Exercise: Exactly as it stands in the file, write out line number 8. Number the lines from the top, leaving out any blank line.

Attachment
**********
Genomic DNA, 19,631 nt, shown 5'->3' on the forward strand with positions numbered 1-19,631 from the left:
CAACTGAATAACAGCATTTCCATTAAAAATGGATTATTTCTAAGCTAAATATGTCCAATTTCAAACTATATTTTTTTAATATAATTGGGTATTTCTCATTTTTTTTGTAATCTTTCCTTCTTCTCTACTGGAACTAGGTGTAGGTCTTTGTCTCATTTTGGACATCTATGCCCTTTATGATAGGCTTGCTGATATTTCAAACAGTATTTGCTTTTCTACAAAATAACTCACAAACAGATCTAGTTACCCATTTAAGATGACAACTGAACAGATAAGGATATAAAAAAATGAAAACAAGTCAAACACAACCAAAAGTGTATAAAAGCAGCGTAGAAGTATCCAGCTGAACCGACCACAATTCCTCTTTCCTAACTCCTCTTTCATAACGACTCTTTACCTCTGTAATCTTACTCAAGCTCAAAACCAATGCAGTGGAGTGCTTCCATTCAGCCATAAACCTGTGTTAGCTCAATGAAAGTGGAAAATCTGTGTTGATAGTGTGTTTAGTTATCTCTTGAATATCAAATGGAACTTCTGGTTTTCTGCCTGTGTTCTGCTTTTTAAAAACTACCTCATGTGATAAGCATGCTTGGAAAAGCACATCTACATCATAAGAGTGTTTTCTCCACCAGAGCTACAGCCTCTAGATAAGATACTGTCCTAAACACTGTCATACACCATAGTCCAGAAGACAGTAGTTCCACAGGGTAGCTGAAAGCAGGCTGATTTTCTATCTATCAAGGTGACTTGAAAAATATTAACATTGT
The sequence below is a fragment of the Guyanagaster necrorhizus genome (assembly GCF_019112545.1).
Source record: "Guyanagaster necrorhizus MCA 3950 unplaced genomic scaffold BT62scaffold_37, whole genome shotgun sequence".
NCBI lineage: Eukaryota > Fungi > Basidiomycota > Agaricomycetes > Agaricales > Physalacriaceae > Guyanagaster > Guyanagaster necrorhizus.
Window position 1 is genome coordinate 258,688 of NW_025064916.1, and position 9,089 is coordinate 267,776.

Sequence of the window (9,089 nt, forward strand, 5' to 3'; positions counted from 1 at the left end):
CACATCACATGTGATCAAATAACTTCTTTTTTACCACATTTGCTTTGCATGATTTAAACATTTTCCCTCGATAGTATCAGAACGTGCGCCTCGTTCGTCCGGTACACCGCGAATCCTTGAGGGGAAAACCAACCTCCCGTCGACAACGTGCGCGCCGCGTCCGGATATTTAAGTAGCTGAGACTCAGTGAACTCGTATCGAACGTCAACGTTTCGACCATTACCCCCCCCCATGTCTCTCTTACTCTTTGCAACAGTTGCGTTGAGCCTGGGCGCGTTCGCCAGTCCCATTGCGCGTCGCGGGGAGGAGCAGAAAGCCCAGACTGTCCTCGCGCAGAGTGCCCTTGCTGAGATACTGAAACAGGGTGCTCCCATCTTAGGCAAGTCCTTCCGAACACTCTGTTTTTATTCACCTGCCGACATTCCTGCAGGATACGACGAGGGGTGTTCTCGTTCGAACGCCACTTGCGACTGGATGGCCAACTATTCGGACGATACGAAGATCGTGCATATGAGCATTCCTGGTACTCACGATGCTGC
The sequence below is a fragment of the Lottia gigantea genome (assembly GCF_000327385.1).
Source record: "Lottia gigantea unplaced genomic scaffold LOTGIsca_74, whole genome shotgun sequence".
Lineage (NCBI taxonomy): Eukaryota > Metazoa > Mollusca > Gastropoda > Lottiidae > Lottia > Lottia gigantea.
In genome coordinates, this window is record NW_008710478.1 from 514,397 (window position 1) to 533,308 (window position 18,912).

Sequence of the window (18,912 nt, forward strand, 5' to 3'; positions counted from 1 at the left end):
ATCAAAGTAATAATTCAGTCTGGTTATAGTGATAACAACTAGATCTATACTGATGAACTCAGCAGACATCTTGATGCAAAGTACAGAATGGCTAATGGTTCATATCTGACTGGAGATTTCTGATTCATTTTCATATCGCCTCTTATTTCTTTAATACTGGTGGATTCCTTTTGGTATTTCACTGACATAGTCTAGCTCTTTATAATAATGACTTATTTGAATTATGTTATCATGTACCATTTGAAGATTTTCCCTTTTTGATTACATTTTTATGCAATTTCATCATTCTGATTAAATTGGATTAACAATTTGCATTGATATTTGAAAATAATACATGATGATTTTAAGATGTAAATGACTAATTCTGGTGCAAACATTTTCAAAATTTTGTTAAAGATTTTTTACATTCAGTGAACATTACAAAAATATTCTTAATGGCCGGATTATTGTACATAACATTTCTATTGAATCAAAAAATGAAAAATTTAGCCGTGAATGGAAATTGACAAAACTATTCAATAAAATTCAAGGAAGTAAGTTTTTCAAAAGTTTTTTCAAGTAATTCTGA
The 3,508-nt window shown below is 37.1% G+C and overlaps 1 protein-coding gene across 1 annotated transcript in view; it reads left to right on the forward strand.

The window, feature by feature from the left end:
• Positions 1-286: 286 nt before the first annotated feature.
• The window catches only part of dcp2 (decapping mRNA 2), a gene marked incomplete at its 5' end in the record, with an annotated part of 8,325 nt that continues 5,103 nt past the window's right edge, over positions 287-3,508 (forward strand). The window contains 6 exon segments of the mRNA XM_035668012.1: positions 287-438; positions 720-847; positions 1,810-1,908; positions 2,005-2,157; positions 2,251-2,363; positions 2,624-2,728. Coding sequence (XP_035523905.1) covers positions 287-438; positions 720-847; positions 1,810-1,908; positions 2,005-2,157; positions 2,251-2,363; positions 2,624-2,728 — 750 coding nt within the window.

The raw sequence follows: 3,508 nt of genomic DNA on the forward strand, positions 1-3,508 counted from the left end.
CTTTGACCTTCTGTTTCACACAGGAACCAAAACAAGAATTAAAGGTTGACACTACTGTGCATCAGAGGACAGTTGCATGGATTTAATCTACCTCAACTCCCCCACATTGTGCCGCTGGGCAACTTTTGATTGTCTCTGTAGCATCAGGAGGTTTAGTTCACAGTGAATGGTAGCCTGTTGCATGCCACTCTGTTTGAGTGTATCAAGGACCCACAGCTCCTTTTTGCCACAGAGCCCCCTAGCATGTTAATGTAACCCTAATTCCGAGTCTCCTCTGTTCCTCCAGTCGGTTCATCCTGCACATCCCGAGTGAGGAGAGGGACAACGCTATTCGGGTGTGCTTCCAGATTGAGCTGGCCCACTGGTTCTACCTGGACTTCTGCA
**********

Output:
CACATCACATGTGATCAAATAACTTCTTTTTTACCACATTTGCTTTGCATGATTTAAACATTTTCCCTCGATAGTATCAGAACGTGCGCCTCGTTCGTCCGGTACACCGCGAATCCTTGAGGGGAAAACCAACCTCCCGTCGACAACGTGCGCGCCGCGTCCGGATATTTAAGTAGCTGAGACTCAGTGAACTCGTATCGAACGTCAACGTTTCGACCATTACCCCCCCCCATGTCTCTCTTACTCTTTGCAACAGTTGCGTTGAGCCTGGGCGCGTTCGCCAGTCCCATTGCGCGTCGCGGGGAGGAGCAGAAAGCCCAGACTGTCCTCGCGCAGAGTGCCCTTGCTGAGATACTGAAACAGGGTGCTCCCATCTTAGGCAAGTCCTTCCGAACACTCTGTTTTTATTCACCTGCCGACATTCCTGCAGGATACGACGAGGGGTGTTCTCGTTCGAACGCCACTTGCGACTGGATGGCCAACTATTCGGACGATACGAAGATCGTGCATATGAGCATTCCTGGTACTCACGATGCTGC